As a former professional athlete, you know I can appreciate a good team of cheerleaders.
What’s the excitement all about?
Quite simply, it’s because of mind-blowing movers like this, which we showed to members at $0.15 during last week’s 0-DTE Training session.
How’d my partner in crime Ethan Harms and I find this trade idea in VALE, a stock in the Materials sector?
Trust me, you’ll want to keep reading.
In the meantime, allow me to bask in the glory of the 29 Apr 22 $17 calls that rallied from our alert price of $0.15 to a high of $0.76, a 406% move in less than 24 hours!
Remember, these “lotto” trades carry high risk because of this kind of potential to move extreme distances in either direction, in such a short period of time.
That’s why we like to consider these our “junk food” trades that should only be traded for excitement and not for traders to try and build a career on.
These sub-$1.00 trades are meant to allow traders to leverage the power of options with a low capital requirement.
For example, if the cost of one of these ideas is $1 to buy the call option, the capital requirement for the trade is only $100 (1 options contract commands 100 shares of stock, so $1 X 100 shares = $100).
So how’d we find this idea?
Look, with so many big tech names reporting last week, the safe way to play things was to avoid trading too heavily in the tech space.
So we looked elsewhere, and we did that by scanning the leading sectors using a Relative Rotation Graph (RRG).
Relative Rotation Graphs are readily available on a number of charting platforms these days. Today, we’ll be using the version provided on the Stockcharts.com website.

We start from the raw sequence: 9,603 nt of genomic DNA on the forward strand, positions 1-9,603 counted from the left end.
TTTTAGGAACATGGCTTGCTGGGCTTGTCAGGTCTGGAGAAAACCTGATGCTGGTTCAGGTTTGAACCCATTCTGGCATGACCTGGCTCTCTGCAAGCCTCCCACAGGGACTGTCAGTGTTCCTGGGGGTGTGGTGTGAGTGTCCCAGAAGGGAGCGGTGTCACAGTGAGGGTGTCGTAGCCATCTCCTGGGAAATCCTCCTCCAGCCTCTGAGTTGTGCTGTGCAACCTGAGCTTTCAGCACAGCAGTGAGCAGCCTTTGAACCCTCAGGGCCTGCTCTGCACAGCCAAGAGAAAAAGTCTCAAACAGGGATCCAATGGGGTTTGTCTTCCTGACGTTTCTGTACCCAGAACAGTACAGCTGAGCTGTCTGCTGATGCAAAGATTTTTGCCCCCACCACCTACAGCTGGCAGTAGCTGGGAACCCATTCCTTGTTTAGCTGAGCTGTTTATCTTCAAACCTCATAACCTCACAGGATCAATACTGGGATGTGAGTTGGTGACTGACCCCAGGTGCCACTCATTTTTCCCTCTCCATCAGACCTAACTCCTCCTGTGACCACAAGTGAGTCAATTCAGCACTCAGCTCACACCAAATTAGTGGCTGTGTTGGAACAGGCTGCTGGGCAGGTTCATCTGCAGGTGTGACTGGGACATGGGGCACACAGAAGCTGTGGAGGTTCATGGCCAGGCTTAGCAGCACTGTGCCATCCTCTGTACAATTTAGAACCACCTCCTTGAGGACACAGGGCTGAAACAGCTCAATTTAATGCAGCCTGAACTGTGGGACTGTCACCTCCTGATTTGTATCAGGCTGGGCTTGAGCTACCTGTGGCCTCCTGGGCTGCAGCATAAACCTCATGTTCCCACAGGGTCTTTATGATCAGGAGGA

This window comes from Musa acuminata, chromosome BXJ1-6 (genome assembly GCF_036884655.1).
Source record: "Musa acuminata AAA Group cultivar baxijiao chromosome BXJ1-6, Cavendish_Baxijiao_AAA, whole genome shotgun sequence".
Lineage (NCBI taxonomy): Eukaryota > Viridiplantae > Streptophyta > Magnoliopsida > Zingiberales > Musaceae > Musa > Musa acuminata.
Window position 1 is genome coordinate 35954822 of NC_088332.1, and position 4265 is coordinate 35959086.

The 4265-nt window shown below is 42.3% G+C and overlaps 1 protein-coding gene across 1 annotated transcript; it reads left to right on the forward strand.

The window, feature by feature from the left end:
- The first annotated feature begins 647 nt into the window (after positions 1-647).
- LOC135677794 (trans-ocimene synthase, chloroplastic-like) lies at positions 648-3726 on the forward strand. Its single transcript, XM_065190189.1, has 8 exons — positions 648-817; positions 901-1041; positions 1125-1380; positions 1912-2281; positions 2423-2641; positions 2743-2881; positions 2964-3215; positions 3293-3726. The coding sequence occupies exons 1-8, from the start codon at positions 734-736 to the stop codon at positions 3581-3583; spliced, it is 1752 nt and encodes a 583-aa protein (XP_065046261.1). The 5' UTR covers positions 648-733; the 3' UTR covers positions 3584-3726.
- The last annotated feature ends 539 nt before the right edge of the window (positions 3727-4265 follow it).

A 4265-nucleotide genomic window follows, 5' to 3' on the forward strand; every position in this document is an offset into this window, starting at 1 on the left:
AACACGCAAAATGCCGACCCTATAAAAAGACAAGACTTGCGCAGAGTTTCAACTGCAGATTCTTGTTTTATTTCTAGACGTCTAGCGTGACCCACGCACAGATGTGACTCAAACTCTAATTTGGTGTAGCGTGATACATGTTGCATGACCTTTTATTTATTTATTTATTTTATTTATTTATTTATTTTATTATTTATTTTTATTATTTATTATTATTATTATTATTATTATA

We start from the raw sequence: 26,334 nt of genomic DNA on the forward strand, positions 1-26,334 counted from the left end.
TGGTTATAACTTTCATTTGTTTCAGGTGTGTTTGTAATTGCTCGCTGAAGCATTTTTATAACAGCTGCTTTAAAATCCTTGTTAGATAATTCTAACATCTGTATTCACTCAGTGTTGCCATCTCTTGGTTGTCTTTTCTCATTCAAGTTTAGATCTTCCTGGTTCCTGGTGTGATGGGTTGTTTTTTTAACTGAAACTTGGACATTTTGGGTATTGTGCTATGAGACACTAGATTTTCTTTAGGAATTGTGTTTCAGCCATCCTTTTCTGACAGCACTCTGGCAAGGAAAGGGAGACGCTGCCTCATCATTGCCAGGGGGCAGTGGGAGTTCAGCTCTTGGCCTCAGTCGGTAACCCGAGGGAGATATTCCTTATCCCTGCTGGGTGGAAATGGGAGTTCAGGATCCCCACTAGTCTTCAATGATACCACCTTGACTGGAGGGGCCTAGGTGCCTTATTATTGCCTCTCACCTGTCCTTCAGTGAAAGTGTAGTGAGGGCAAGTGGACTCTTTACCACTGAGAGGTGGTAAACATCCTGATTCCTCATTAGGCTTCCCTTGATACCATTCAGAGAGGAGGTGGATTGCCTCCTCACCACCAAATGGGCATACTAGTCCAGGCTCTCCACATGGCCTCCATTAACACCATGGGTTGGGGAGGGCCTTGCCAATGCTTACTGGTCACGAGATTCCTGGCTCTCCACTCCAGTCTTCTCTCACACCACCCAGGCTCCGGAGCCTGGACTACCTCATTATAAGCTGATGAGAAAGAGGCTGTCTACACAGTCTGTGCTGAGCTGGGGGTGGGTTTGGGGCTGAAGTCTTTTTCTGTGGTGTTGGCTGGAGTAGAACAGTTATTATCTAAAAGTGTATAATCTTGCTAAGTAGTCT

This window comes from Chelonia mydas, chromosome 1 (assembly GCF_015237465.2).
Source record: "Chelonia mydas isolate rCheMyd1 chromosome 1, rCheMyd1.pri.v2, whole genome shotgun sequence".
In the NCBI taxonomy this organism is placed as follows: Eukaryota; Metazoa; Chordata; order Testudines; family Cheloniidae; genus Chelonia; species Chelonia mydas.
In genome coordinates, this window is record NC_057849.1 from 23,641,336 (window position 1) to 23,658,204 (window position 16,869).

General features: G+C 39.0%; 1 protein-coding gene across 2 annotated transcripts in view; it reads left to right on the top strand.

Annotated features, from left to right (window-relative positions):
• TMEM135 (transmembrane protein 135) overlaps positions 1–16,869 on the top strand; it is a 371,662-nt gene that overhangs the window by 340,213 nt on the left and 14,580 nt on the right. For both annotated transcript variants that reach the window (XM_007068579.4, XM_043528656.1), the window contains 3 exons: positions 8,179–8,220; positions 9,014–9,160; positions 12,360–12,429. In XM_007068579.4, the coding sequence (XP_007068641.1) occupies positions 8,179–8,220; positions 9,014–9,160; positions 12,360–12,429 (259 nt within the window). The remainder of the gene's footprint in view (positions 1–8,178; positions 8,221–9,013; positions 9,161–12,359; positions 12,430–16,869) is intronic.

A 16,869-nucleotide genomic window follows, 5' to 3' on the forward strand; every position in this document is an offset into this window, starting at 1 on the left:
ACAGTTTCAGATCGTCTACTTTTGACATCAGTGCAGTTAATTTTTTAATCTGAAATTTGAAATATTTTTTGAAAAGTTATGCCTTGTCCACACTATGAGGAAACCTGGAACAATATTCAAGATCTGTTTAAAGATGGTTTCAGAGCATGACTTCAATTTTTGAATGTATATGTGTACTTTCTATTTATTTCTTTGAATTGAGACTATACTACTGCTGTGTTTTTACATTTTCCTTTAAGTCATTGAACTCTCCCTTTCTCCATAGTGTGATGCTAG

Stockcharts.com describes RRG charts as follows: RRG® charts show you the relative strength and momentum for a group of stocks. Stocks with strong relative strength and momentum appear in the green Leading quadrant. As relative momentum fades, they typically move into the yellow Weakening quadrant. If relative strength then fades, they move into the red Lagging quadrant. Finally, when momentum starts to pick up again, they shift into the blue Improving quadrant.
The comparisons are made relative to some benchmark, which in most cases is the S&P 500.
Though not visible on the top rotation graph, the S&P 500 ETF (SPY) is positioned at the origin (where the X and Y axis meet), while the 11 S&P 500 sectors are positioned around the S&P 500 based on whether they are Leading, Weakening, Lagging or Improving relative to the S&P 500.
So what this chart was telling us last week was that the Materials sector’s push into the top right quadrant meant that it was outperforming (Leading) the S&P 500.
From there, ETHAN and I applied our collective decades of charting experience to find the right momentum setup heading into the 04/29 expiration, and this chart tells you everything you need know about why we liked this trade.
DON’T FORGET! I do this in REAL-TIME, but you’ve got to be there THURSDAY AFTERNOON IN – THIS ROOM.
Let’s have a great rest of the week and until next time…